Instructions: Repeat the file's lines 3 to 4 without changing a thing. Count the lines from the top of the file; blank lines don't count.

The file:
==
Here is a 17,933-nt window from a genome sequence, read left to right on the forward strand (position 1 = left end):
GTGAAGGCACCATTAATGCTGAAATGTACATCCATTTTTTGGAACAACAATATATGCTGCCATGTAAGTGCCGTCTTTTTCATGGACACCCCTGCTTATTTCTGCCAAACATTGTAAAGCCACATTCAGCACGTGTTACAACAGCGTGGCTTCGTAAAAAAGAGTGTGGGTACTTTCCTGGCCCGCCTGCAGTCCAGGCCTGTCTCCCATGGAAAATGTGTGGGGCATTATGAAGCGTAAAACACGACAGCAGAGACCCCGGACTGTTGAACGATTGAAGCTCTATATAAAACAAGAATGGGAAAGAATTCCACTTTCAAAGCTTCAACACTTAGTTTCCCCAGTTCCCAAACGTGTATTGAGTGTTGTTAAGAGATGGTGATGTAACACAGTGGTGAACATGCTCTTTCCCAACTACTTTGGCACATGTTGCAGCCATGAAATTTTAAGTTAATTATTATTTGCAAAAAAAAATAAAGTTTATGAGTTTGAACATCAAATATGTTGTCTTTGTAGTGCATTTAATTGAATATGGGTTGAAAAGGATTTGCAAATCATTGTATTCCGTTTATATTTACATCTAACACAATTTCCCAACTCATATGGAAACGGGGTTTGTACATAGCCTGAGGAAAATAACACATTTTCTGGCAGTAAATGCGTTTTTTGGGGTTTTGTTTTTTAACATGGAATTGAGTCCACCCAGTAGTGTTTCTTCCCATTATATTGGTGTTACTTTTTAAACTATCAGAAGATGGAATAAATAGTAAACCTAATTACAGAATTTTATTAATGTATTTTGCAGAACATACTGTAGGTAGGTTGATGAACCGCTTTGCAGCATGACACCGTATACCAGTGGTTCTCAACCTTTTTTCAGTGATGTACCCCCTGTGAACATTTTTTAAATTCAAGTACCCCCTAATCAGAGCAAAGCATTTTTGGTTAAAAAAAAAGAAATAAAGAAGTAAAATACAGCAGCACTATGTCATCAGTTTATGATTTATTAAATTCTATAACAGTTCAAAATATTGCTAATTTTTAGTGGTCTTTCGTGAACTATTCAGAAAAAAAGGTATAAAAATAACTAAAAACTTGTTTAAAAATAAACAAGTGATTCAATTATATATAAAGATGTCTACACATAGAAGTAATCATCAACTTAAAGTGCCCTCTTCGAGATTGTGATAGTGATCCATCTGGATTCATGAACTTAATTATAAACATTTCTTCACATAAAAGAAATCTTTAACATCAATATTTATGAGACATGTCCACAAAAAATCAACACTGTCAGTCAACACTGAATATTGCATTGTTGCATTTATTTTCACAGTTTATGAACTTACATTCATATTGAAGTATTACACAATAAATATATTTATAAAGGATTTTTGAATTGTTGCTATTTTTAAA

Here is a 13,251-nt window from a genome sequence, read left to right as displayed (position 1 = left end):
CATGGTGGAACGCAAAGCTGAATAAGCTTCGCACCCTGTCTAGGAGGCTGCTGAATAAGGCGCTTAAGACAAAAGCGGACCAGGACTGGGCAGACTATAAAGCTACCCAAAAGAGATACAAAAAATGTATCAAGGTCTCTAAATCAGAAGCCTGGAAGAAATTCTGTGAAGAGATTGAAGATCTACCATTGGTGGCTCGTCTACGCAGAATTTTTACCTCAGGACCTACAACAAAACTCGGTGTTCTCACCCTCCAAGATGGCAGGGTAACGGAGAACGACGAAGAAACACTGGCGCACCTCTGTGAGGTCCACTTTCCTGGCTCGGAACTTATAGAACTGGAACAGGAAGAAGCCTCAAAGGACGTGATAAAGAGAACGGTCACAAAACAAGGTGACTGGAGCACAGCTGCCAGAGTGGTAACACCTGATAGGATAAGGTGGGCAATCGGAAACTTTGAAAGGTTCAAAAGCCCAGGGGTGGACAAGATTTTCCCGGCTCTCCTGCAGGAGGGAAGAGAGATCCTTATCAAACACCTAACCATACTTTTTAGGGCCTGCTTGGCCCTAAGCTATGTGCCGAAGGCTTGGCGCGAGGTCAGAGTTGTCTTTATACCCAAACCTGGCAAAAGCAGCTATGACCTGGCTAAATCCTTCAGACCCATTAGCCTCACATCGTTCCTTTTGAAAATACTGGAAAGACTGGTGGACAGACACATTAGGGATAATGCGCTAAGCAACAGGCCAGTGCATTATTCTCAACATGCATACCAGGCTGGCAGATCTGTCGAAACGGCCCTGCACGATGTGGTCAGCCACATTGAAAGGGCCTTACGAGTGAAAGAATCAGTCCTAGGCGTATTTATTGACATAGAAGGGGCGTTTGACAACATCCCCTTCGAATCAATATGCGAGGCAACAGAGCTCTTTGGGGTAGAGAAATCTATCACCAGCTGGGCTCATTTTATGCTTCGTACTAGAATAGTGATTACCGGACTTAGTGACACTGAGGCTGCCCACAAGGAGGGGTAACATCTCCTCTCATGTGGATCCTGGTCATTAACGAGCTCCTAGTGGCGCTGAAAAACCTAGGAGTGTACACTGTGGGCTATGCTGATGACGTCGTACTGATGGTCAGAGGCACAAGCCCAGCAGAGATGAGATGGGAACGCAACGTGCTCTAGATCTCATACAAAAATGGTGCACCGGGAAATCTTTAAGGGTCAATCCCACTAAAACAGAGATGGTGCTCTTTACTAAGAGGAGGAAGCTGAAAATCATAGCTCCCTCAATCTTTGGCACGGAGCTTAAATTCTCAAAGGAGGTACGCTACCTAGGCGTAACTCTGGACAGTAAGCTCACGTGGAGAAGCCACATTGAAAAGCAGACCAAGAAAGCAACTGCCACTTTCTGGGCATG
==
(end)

Here is a 13,251-nt window from a genome sequence, read left to right as displayed (position 1 = left end):
CATGGTGGAACGCAAAGCTGAATAAGCTTCGCACCCTGTCTAGGAGGCTGCTGAATAAGGCGCTTAAGACAAAAGCGGACCAGGACTGGGCAGACTATAAAGCTACCCAAAAGAGATACAAAAAATGTATCAAGGTCTCTAAATCAGAAGCCTGGAAGAAATTCTGTGAAGAGATTGAAGATCTACCATTGGTGGCTCGTCTACGCAGAATTTTTACCTCAGGACCTACAACAAAACTCGGTGTTCTCACCCTCCAAGATGGCAGGGTAACGGAGAACGACGAAGAAACACTGGCGCACCTCTGTGAGGTCCACTTTCCTGGCTCGGAACTTATAGAACTGGAACAGGAAGAAGCCTCAAAGGACGTGATAAAGAGAACGGTCACAAAACAAGGTGACTGGAGCACAGCTGCCAGAGTGGTAACACCTGATAGGATAAGGTGGGCAATCGGAAACTTTGAAAGGTTCAAAAGCCCAGGGGTGGACAAGATTTTCCCGGCTCTCCTGCAGGAGGGAAGAGAGATCCTTATCAAACACCTAACCATACTTTTTAGGGCCTGCTTGGCCCTAAGCTATGTGCCGAAGGCTTGGCGCGAGGTCAGAGTTGTCTTTATACCCAAACCTGGCAAAAGCAGCTATGACCTGGCTAAATCCTTCAGACCCATTAGCCTCACATCGTTCCTTTTGAAAATACTGGAAAGACTGGTGGACAGACACATTAGGGATAATGCGCTAAGCAACAGGCCAGTGCATTATTCTCAACATGCATACCAGGCTGGCAGATCTGTCGAAACGGCCCTGCACGATGTGGTCAGCCACATTGAAAGGGCCTTACGAGTGAAAGAATCAGTCCTAGGCGTATTTATTGACATAGAAGGGGCGTTTGACAACATCCCCTTCGAATCAATATGCGAGGCAACAGAGCTCTTTGGGGTAGAGAAATCTATCACCAGCTGGGCTCATTTTATGCTTCGTACTAGAATAGTGATTACCGGACTTAGTGACACTGAGGCTGCCCACAAGGAGGGGTAACATCTCCTCTCATGTGGATCCTGGTCATTAACGAGCTCCTAGTGGCGCTGAAAAACCTAGGAGTGTACACTGTGGGCTATGCTGATGACGTCGTACTGATGGTCAGAGGCACAAGCCCAGCAGAGATGAGATGGGAACGCAACGTGCTCTAGATCTCATACAAAAATGGTGCACCGGGAAATCTTTAAGGGTCAATCCCACTAAAACAGAGATGGTGCTCTTTACTAAGAGGAGGAAGCTGAAAATCATAGCTCCCTCAATCTTTGGCACGGAGCTTAAATTCTCAAAGGAGGTACGCTACCTAGGCGTAACTCTGGACAGTAAGCTCACGTGGAGAAGCCACATTGAAAAGCAGACCAAGAAAGCAACTGCCACTTTCTGGGCATG